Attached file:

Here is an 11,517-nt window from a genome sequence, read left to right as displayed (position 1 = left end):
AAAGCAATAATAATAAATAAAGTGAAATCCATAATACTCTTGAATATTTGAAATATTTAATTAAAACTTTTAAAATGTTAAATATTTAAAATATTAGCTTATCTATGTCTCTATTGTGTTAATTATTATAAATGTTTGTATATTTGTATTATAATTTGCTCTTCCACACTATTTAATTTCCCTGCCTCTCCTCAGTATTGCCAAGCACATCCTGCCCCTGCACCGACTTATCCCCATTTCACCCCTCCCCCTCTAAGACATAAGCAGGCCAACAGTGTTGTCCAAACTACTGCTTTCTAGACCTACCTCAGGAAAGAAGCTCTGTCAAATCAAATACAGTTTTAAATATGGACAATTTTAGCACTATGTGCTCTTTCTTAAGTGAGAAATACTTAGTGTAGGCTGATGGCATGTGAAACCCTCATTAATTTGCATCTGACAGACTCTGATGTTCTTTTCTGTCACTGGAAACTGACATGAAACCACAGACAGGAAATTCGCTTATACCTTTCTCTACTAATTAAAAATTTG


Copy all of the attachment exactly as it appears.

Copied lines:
Here is an 11,517-nt window from a genome sequence, read left to right as displayed (position 1 = left end):
AAAGCAATAATAATAAATAAAGTGAAATCCATAATACTCTTGAATATTTGAAATATTTAATTAAAACTTTTAAAATGTTAAATATTTAAAATATTAGCTTATCTATGTCTCTATTGTGTTAATTATTATAAATGTTTGTATATTTGTATTATAATTTGCTCTTCCACACTATTTAATTTCCCTGCCTCTCCTCAGTATTGCCAAGCACATCCTGCCCCTGCACCGACTTATCCCCATTTCACCCCTCCCCCTCTAAGACATAAGCAGGCCAACAGTGTTGTCCAAACTACTGCTTTCTAGACCTACCTCAGGAAAGAAGCTCTGTCAAATCAAATACAGTTTTAAATATGGACAATTTTAGCACTATGTGCTCTTTCTTAAGTGAGAAATACTTAGTGTAGGCTGATGGCATGTGAAACCCTCATTAATTTGCATCTGACAGACTCTGATGTTCTTTTCTGTCACTGGAAACTGACATGAAACCACAGACAGGAAATTCGCTTATACCTTTCTCTACTAATTAAAAATTTG